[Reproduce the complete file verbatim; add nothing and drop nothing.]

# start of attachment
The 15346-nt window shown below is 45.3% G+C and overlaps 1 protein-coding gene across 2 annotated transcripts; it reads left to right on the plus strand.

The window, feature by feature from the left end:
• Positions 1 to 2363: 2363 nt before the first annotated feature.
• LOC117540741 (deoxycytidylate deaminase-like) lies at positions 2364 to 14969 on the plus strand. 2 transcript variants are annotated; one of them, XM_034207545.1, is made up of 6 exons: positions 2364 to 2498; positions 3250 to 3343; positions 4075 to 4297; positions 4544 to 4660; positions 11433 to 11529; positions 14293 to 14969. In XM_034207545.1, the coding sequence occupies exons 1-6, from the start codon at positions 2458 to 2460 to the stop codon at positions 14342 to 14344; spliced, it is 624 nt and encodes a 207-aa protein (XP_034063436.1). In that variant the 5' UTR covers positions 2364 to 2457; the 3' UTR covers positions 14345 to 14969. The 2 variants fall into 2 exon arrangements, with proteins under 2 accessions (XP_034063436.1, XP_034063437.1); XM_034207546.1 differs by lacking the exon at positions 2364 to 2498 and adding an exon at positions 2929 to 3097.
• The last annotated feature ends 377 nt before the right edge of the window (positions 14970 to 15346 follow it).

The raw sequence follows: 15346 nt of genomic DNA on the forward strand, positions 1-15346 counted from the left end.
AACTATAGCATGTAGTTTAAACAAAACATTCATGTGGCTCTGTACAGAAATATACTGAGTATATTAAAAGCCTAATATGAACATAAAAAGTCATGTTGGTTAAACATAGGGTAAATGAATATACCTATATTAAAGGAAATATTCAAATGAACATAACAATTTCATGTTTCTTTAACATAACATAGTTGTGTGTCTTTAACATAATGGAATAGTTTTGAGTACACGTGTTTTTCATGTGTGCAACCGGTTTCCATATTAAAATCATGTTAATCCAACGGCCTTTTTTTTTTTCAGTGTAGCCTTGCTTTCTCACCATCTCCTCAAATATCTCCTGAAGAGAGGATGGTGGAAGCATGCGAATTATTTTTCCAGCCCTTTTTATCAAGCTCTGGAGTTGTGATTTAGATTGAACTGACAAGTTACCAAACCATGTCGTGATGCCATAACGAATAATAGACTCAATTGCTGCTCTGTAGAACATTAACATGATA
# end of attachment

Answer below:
The 15346-nt window shown below is 45.3% G+C and overlaps 1 protein-coding gene across 2 annotated transcripts; it reads left to right on the plus strand.

The window, feature by feature from the left end:
• Positions 1 to 2363: 2363 nt before the first annotated feature.
• LOC117540741 (deoxycytidylate deaminase-like) lies at positions 2364 to 14969 on the plus strand. 2 transcript variants are annotated; one of them, XM_034207545.1, is made up of 6 exons: positions 2364 to 2498; positions 3250 to 3343; positions 4075 to 4297; positions 4544 to 4660; positions 11433 to 11529; positions 14293 to 14969. In XM_034207545.1, the coding sequence occupies exons 1-6, from the start codon at positions 2458 to 2460 to the stop codon at positions 14342 to 14344; spliced, it is 624 nt and encodes a 207-aa protein (XP_034063436.1). In that variant the 5' UTR covers positions 2364 to 2457; the 3' UTR covers positions 14345 to 14969. The 2 variants fall into 2 exon arrangements, with proteins under 2 accessions (XP_034063436.1, XP_034063437.1); XM_034207546.1 differs by lacking the exon at positions 2364 to 2498 and adding an exon at positions 2929 to 3097.
• The last annotated feature ends 377 nt before the right edge of the window (positions 14970 to 15346 follow it).

The raw sequence follows: 15346 nt of genomic DNA on the forward strand, positions 1-15346 counted from the left end.
AACTATAGCATGTAGTTTAAACAAAACATTCATGTGGCTCTGTACAGAAATATACTGAGTATATTAAAAGCCTAATATGAACATAAAAAGTCATGTTGGTTAAACATAGGGTAAATGAATATACCTATATTAAAGGAAATATTCAAATGAACATAACAATTTCATGTTTCTTTAACATAACATAGTTGTGTGTCTTTAACATAATGGAATAGTTTTGAGTACACGTGTTTTTCATGTGTGCAACCGGTTTCCATATTAAAATCATGTTAATCCAACGGCCTTTTTTTTTTTCAGTGTAGCCTTGCTTTCTCACCATCTCCTCAAATATCTCCTGAAGAGAGGATGGTGGAAGCATGCGAATTATTTTTCCAGCCCTTTTTATCAAGCTCTGGAGTTGTGATTTAGATTGAACTGACAAGTTACCAAACCATGTCGTGATGCCATAACGAATAATAGACTCAATTGCTGCTCTGTAGAACATTAACATGATA